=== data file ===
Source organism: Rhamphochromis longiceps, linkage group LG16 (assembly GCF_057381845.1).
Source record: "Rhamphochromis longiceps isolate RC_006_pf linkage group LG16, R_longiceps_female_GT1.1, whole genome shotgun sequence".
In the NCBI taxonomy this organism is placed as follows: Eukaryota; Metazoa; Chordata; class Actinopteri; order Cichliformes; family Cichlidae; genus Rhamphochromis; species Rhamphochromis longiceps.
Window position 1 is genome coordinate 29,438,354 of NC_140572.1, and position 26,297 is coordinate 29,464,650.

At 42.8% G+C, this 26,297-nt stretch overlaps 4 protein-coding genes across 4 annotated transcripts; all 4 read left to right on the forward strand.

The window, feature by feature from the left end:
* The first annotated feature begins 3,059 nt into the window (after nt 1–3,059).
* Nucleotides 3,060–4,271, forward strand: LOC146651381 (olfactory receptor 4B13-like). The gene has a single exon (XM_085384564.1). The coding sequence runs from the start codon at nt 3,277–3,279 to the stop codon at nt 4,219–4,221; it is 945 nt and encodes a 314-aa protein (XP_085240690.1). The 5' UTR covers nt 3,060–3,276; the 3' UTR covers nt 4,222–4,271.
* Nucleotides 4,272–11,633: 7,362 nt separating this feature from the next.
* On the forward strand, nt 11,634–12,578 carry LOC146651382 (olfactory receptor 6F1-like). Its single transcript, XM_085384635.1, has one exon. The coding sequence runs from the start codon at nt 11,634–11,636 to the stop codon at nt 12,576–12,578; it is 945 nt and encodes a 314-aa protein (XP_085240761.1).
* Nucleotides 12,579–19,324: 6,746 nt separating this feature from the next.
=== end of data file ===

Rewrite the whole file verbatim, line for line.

Source organism: Rhamphochromis longiceps, linkage group LG16 (assembly GCF_057381845.1).
Source record: "Rhamphochromis longiceps isolate RC_006_pf linkage group LG16, R_longiceps_female_GT1.1, whole genome shotgun sequence".
In the NCBI taxonomy this organism is placed as follows: Eukaryota; Metazoa; Chordata; class Actinopteri; order Cichliformes; family Cichlidae; genus Rhamphochromis; species Rhamphochromis longiceps.
Window position 1 is genome coordinate 29,438,354 of NC_140572.1, and position 26,297 is coordinate 29,464,650.

At 42.8% G+C, this 26,297-nt stretch overlaps 4 protein-coding genes across 4 annotated transcripts; all 4 read left to right on the forward strand.

The window, feature by feature from the left end:
* The first annotated feature begins 3,059 nt into the window (after nt 1–3,059).
* Nucleotides 3,060–4,271, forward strand: LOC146651381 (olfactory receptor 4B13-like). The gene has a single exon (XM_085384564.1). The coding sequence runs from the start codon at nt 3,277–3,279 to the stop codon at nt 4,219–4,221; it is 945 nt and encodes a 314-aa protein (XP_085240690.1). The 5' UTR covers nt 3,060–3,276; the 3' UTR covers nt 4,222–4,271.
* Nucleotides 4,272–11,633: 7,362 nt separating this feature from the next.
* On the forward strand, nt 11,634–12,578 carry LOC146651382 (olfactory receptor 6F1-like). Its single transcript, XM_085384635.1, has one exon. The coding sequence runs from the start codon at nt 11,634–11,636 to the stop codon at nt 12,576–12,578; it is 945 nt and encodes a 314-aa protein (XP_085240761.1).
* Nucleotides 12,579–19,324: 6,746 nt separating this feature from the next.